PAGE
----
Keywords: Interferon (8)

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Analysis of Biological Networks (BE.440), Fall 2004
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Analysis of Biological Networks (BE.440), Fall 2004

This class analyzes complex biological processes from the molecular, cellular, extracellular, and ... (more)

This class analyzes complex biological processes from the molecular, cellular, extracellular, and organ levels of hierarchy. Emphasis is placed on the basic biochemical and biophysical principles that govern these processes. Examples of processes to be studied include chemotaxis, the fixation of nitrogen into organic biological molecules, growth factor and hormone mediated signaling cascades, and signaling cascades leading to cell death in response to DNA damage. In each case, the availability of a resource, or the presence of a stimulus, results in some biochemical pathways being turned on while others are turned off. The course examines the dynamic aspects of these processes and details how biochemical mechanistic themes impinge on molecular/cellular/tissue/organ-level functions. Chemical and quantitative views of the interplay of multiple pathways as biological networks are emphasized. Student work will culminate in the preparation of a unique grant application in an area of biological networks. (less)

Subject:
Science and Technology
Material Type:
Activities and Labs
Case Study
Full Course
Homework and Assignments
Lecture Notes
Syllabi
Other
Provider:
M.I.T.
Provider Set:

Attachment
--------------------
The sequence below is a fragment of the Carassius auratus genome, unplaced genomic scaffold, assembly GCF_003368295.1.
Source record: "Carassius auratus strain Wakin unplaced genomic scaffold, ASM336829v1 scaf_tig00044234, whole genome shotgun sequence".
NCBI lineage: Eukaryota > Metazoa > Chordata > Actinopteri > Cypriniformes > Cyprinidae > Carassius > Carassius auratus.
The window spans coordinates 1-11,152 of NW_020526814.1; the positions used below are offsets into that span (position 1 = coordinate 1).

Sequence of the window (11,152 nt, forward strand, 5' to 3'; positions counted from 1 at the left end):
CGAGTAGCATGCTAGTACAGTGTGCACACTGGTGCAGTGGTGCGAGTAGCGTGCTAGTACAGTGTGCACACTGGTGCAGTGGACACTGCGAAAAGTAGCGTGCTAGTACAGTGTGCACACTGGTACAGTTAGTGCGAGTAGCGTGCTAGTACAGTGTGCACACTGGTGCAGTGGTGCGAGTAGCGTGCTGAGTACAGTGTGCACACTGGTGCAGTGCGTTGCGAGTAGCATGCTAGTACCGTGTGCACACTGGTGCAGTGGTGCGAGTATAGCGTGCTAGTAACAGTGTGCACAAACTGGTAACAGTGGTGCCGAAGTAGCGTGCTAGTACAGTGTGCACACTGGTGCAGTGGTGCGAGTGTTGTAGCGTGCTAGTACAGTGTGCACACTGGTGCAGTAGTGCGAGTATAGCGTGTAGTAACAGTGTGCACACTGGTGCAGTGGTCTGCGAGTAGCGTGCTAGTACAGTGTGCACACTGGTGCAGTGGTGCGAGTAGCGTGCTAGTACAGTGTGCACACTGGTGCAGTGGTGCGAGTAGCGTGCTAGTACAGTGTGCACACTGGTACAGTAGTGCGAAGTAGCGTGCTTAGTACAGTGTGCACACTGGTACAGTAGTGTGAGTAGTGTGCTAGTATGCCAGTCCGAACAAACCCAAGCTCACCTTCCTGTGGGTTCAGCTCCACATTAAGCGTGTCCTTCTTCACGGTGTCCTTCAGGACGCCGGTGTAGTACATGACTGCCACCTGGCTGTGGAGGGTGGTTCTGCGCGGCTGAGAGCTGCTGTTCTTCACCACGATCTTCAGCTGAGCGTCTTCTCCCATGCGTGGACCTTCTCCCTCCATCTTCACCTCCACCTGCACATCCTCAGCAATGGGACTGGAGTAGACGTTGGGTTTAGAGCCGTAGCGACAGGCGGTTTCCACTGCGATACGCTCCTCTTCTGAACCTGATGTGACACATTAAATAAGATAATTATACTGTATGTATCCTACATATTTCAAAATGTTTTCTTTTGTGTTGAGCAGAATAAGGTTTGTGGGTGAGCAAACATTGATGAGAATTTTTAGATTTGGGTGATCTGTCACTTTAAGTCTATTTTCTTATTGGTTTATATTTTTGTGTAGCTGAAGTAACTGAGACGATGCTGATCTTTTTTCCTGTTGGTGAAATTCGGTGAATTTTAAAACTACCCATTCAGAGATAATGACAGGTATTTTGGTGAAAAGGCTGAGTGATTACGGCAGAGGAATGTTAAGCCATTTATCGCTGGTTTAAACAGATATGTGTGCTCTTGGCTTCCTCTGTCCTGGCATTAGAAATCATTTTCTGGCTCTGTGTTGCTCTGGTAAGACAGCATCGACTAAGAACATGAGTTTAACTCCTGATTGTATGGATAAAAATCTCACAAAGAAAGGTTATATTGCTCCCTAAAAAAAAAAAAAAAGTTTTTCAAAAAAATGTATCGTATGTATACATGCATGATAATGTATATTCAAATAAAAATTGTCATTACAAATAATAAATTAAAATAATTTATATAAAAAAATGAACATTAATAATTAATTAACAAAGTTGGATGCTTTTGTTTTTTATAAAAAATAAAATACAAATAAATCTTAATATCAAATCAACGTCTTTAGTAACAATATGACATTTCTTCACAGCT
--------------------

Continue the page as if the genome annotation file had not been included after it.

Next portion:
MIT OpenCourseWare
Author:
Essigmann, John
Sasisekharan, Ram
Analysis of Biological Networks, Fall 2004
Remix and Share

Analysis of Biological Networks, Fall 2004

This class analyzes complex biological processes from the molecular, cellular, extracellular, and ... (more)

This class analyzes complex biological processes from the molecular, cellular, extracellular, and organ levels of hierarchy. Emphasis is placed on the basic biochemical and biophysical principles that govern these processes. Examples of processes to be studied include chemotaxis, the fixation of nitrogen into organic biological molecules, growth factor and hormone mediated signaling cascades, and signaling cascades leading to cell death in response to DNA damage. In each case, the availability of a resource, or the presence of a stimulus, results in some biochemical pathways being turned on while others are turned off. The course examines the dynamic aspects of these processes and details how biochemical mechanistic themes impinge on molecular/cellular/tissue/organ-level functions. Chemical and quantitative views of the interplay of multiple pathways as biological networks are emphasized. Student work will culminate in the preparation of a unique grant application in an area of biological networks. (less)

Subject:
Science and Technology
Material Type:
Activities and Labs
Case Study
Full Course
Homework and Assignments
Lecture Notes
Syllabi
Provider:
M.I.T.
Provider Set:
MIT OpenCourseWare
Author:
Essigmann, John
Sasisekharan, Ram
Chromosome 11: TRIM genes and olfactory receptors, 3D animation with no audioSite: DNA Interactive (www.dnai.org)
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Chromosome 11: TRIM genes and olfactory receptors, 3D animation with no audioSite: DNA Interactive (www.dnai.org)

DNAi location: Genome>Tour>flyover>TRIM and olfactory receptor clusters Next follows a cluster of ... (more)